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dc.contributor.authorSteckler, Nancy Miriam
dc.identifier.citationSource: Dissertation Abstracts International, Volume: 54-07, Section: B, page: 3867.;Advisors: Neil J. Skolnick.
dc.description.abstractThe relationship between short-term eating disorder treatment response and general psychopathology symptoms was investigated with 85 anorexic and bulimic inpatients. Hypothesis I was that change in eating disorder symptoms would be predicted by severity of general psychopathology symptoms at admission, including sense of ineffectiveness (INEF). Hypothesis II was that improvement in eating disorder symptoms would be accompanied by improvement in general psychopathology symptoms.;Data were collected upon admission and discharge on the Eating Attitudes Test, Eating Disorders Inventory symptom subscales (EDI), the new Progress Rating Form, the Hamilton Rating Scale for Depression, Brief Psychiatric Rating Scale (BPRS), Crown-Crisp Experiential Index, and EDI Ineffectiveness subscale. Each hypothesis was tested in separate sets of stepwise multiple regression analyses.;Severity of general psychopathology symptoms at admission, including INEF, did not significantly predict residualized change in eating disorder symptoms. Variance that INEF would have accounted for was subsumed by its association with admission eating disorder scores. Results do not support Hypothesis I. At discharge, subjects as a group had changed significantly on all eating disorder and psychopathology measures. It is concluded that much of general psychopathology symptoms upon admission to inpatient eating disorder treatment appears to reflect acute secondary psychopathology rather than chronic impairment.;Amount of change in eating disorder symptoms did not significantly predict residualized change in general psychopathology symptoms, except for an association between the instruments with the broadest range of symptoms (EDI and BPRS). The majority of these results do not support Hypothesis II. Improvement in eating disorder symptoms may bear a different relationship to improvement in secondary psychopathology for different inpatient subgroups. Other methods of data analysis might uncover such relationships.;Admission severity of symptoms and length of hospital stay together accounted for one third of the variance in change in symptoms. Diagnostic subgroup was not significantly related to any change variables.;The present studies focused on disturbed attitudes to eating, weight, and shape. Results might have differed if behavioral or physical eating disorder measures had also been feasible.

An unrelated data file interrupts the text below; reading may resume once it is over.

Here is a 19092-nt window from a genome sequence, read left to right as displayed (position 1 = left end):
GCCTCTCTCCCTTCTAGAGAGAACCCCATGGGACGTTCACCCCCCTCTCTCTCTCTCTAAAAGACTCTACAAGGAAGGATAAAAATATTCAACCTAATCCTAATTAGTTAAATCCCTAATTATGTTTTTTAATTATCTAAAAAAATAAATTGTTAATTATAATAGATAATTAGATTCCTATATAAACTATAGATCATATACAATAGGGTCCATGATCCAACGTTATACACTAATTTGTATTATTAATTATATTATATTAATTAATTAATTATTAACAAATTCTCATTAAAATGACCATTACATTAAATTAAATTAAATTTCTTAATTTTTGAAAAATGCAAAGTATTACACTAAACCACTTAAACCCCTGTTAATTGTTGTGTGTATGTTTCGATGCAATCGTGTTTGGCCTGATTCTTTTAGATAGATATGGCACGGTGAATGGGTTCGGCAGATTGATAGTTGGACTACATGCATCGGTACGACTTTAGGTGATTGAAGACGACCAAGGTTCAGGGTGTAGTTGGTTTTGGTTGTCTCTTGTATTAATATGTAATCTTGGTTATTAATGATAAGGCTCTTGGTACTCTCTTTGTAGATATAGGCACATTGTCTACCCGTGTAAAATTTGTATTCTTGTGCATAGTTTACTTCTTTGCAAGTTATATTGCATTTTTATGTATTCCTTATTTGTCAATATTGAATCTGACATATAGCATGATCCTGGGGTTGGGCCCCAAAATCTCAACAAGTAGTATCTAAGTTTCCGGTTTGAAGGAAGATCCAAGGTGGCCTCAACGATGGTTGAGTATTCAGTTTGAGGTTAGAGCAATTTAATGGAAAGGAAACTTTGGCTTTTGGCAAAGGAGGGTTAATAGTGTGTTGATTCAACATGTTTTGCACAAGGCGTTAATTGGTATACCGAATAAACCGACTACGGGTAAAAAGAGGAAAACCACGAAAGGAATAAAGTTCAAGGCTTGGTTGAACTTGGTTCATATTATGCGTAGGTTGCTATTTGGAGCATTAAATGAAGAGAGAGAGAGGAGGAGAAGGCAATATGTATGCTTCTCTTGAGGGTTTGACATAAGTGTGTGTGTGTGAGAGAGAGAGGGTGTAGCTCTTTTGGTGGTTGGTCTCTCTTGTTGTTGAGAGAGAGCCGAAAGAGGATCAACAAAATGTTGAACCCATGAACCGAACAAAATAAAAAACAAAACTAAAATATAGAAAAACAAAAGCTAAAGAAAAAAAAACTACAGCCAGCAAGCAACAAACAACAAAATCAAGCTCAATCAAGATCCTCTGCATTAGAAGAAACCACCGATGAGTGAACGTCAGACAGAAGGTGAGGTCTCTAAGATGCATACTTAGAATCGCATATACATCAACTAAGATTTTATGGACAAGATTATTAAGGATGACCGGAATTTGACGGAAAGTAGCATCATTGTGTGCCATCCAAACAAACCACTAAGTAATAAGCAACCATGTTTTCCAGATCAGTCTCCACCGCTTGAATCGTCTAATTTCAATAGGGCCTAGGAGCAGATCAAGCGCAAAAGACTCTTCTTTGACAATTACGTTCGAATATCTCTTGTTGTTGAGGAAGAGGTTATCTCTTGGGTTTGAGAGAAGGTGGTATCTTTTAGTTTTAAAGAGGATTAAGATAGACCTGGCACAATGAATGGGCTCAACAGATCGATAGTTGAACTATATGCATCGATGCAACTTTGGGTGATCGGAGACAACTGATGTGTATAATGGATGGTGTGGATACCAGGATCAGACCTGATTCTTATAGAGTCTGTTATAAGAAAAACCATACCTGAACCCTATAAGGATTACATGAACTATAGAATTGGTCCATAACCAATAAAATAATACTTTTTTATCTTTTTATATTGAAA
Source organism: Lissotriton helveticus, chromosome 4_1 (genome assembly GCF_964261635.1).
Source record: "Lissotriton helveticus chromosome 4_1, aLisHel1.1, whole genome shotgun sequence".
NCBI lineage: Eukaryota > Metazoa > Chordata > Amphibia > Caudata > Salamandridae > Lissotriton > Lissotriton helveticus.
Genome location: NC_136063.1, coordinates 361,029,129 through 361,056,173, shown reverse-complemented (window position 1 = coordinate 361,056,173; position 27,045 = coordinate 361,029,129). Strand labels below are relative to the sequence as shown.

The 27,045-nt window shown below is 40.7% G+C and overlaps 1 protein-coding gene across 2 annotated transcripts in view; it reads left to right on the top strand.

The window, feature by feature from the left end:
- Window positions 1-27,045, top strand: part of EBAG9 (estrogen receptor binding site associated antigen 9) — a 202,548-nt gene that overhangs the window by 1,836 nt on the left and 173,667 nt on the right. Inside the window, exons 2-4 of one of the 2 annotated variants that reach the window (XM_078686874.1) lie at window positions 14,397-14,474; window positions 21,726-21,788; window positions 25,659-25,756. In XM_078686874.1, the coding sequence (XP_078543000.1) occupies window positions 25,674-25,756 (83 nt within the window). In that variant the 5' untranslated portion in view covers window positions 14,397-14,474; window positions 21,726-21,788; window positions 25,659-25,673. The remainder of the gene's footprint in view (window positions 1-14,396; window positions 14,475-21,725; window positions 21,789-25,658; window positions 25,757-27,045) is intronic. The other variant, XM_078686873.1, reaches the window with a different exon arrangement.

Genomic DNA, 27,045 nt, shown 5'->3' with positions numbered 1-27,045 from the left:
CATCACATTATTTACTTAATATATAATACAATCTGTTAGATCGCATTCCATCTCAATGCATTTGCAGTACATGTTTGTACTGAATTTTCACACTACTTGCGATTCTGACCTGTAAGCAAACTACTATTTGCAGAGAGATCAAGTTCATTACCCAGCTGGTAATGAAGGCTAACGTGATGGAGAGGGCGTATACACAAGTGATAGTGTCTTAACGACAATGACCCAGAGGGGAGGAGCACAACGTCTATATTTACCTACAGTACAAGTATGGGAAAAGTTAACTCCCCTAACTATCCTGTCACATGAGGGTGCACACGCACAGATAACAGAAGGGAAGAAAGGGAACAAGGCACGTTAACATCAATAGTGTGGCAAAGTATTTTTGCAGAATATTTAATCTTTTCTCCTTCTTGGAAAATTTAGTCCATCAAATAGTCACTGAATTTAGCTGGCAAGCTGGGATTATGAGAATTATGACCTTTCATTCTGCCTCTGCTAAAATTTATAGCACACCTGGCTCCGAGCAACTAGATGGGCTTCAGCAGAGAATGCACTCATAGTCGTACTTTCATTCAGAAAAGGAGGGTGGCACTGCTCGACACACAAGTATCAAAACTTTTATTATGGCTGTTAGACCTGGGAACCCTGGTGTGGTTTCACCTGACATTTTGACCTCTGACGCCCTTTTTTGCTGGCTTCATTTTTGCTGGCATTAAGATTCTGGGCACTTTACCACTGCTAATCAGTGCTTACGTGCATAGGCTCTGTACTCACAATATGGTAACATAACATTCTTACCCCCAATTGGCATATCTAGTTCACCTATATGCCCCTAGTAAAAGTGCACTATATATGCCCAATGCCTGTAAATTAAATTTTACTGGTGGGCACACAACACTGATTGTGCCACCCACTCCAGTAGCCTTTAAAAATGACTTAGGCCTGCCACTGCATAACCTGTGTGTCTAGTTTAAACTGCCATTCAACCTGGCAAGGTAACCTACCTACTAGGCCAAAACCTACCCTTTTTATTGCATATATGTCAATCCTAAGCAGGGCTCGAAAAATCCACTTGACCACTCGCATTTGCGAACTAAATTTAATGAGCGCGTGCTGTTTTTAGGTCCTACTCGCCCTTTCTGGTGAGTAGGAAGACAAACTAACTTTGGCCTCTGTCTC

dc.publisherProQuest Dissertations & Theses
dc.subjectClinical psychology.
dc.subjectMental health.
dc.titleInpatient treatment response and psychopathology in eating disorders

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